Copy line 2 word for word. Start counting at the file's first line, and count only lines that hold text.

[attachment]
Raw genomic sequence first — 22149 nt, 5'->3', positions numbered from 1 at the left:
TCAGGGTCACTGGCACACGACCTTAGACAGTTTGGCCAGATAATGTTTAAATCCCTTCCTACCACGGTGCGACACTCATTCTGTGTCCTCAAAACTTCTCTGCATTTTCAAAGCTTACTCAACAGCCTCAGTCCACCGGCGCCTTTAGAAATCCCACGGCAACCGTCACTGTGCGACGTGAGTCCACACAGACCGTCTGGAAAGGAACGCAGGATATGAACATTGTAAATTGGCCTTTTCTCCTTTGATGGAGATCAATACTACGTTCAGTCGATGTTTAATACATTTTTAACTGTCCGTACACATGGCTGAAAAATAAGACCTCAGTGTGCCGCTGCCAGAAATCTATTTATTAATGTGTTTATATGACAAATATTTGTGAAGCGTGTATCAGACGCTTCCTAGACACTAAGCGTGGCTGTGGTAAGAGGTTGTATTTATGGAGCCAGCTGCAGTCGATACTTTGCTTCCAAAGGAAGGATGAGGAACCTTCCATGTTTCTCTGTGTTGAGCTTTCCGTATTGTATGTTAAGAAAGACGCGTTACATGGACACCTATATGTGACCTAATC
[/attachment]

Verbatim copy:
TCAGGGTCACTGGCACACGACCTTAGACAGTTTGGCCAGATAATGTTTAAATCCCTTCCTACCACGGTGCGACACTCATTCTGTGTCCTCAAAACTTCTCTGCATTTTCAAAGCTTACTCAACAGCCTCAGTCCACCGGCGCCTTTAGAAATCCCACGGCAACCGTCACTGTGCGACGTGAGTCCACACAGACCGTCTGGAAAGGAACGCAGGATATGAACATTGTAAATTGGCCTTTTCTCCTTTGATGGAGATCAATACTACGTTCAGTCGATGTTTAATACATTTTTAACTGTCCGTACACATGGCTGAAAAATAAGACCTCAGTGTGCCGCTGCCAGAAATCTATTTATTAATGTGTTTATATGACAAATATTTGTGAAGCGTGTATCAGACGCTTCCTAGACACTAAGCGTGGCTGTGGTAAGAGGTTGTATTTATGGAGCCAGCTGCAGTCGATACTTTGCTTCCAAAGGAAGGATGAGGAACCTTCCATGTTTCTCTGTGTTGAGCTTTCCGTATTGTATGTTAAGAAAGACGCGTTACATGGACACCTATATGTGACCTAATC